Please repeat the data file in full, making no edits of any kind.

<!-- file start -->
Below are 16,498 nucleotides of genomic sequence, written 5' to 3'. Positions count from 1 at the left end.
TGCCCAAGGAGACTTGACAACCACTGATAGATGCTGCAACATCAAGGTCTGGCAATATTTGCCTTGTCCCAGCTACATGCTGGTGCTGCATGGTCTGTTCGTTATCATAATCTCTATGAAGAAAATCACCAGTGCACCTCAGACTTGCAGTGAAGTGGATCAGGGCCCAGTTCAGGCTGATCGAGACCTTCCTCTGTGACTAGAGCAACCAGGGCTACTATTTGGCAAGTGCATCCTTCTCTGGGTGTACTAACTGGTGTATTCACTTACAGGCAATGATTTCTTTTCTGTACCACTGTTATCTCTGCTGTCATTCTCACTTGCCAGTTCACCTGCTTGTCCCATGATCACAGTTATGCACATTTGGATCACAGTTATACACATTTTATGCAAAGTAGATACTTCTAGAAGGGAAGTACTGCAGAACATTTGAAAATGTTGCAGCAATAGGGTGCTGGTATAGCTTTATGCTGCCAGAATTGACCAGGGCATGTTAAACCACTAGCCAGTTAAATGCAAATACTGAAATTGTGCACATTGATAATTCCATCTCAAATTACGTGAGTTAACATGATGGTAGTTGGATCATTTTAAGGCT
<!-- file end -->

Below are 16,498 nucleotides of genomic sequence, written 5' to 3'. Positions count from 1 at the left end.
TGCCCAAGGAGACTTGACAACCACTGATAGATGCTGCAACATCAAGGTCTGGCAATATTTGCCTTGTCCCAGCTACATGCTGGTGCTGCATGGTCTGTTCGTTATCATAATCTCTATGAAGAAAATCACCAGTGCACCTCAGACTTGCAGTGAAGTGGATCAGGGCCCAGTTCAGGCTGATCGAGACCTTCCTCTGTGACTAGAGCAACCAGGGCTACTATTTGGCAAGTGCATCCTTCTCTGGGTGTACTAACTGGTGTATTCACTTACAGGCAATGATTTCTTTTCTGTACCACTGTTATCTCTGCTGTCATTCTCACTTGCCAGTTCACCTGCTTGTCCCATGATCACAGTTATGCACATTTGGATCACAGTTATACACATTTTATGCAAAGTAGATACTTCTAGAAGGGAAGTACTGCAGAACATTTGAAAATGTTGCAGCAATAGGGTGCTGGTATAGCTTTATGCTGCCAGAATTGACCAGGGCATGTTAAACCACTAGCCAGTTAAATGCAAATACTGAAATTGTGCACATTGATAATTCCATCTCAAATTACGTGAGTTAACATGATGGTAGTTGGATCATTTTAAGGCT